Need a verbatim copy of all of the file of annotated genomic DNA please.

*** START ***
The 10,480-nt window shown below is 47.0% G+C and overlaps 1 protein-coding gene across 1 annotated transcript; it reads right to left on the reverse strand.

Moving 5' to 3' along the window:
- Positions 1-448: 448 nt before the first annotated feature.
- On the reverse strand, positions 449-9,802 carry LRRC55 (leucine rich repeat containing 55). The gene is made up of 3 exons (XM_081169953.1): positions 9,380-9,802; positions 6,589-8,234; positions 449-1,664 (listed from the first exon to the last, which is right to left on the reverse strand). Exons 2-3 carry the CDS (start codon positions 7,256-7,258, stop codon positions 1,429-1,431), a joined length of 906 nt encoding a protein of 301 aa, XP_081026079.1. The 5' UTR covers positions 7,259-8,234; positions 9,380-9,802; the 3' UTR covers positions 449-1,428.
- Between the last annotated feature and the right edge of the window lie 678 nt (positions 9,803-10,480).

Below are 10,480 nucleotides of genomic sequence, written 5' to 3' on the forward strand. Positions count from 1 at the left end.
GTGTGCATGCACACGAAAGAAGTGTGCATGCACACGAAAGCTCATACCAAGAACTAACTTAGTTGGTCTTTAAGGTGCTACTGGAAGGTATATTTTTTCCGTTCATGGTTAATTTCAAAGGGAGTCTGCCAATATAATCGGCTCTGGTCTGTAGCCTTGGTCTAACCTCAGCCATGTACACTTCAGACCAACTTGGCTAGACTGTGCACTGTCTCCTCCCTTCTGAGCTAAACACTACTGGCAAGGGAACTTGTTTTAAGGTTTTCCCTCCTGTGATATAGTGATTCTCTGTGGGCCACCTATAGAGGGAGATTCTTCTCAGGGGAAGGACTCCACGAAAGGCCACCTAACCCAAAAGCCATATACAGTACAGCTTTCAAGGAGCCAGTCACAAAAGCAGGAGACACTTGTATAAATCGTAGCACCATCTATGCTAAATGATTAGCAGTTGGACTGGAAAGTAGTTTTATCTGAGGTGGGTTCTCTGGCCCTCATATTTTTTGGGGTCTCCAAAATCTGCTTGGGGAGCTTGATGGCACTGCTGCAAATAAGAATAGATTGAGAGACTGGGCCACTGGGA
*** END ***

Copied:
The 10,480-nt window shown below is 47.0% G+C and overlaps 1 protein-coding gene across 1 annotated transcript; it reads right to left on the reverse strand.

Moving 5' to 3' along the window:
- Positions 1-448: 448 nt before the first annotated feature.
- On the reverse strand, positions 449-9,802 carry LRRC55 (leucine rich repeat containing 55). The gene is made up of 3 exons (XM_081169953.1): positions 9,380-9,802; positions 6,589-8,234; positions 449-1,664 (listed from the first exon to the last, which is right to left on the reverse strand). Exons 2-3 carry the CDS (start codon positions 7,256-7,258, stop codon positions 1,429-1,431), a joined length of 906 nt encoding a protein of 301 aa, XP_081026079.1. The 5' UTR covers positions 7,259-8,234; positions 9,380-9,802; the 3' UTR covers positions 449-1,428.
- Between the last annotated feature and the right edge of the window lie 678 nt (positions 9,803-10,480).

Below are 10,480 nucleotides of genomic sequence, written 5' to 3' on the forward strand. Positions count from 1 at the left end.
GTGTGCATGCACACGAAAGAAGTGTGCATGCACACGAAAGCTCATACCAAGAACTAACTTAGTTGGTCTTTAAGGTGCTACTGGAAGGTATATTTTTTCCGTTCATGGTTAATTTCAAAGGGAGTCTGCCAATATAATCGGCTCTGGTCTGTAGCCTTGGTCTAACCTCAGCCATGTACACTTCAGACCAACTTGGCTAGACTGTGCACTGTCTCCTCCCTTCTGAGCTAAACACTACTGGCAAGGGAACTTGTTTTAAGGTTTTCCCTCCTGTGATATAGTGATTCTCTGTGGGCCACCTATAGAGGGAGATTCTTCTCAGGGGAAGGACTCCACGAAAGGCCACCTAACCCAAAAGCCATATACAGTACAGCTTTCAAGGAGCCAGTCACAAAAGCAGGAGACACTTGTATAAATCGTAGCACCATCTATGCTAAATGATTAGCAGTTGGACTGGAAAGTAGTTTTATCTGAGGTGGGTTCTCTGGCCCTCATATTTTTTGGGGTCTCCAAAATCTGCTTGGGGAGCTTGATGGCACTGCTGCAAATAAGAATAGATTGAGAGACTGGGCCACTGGGA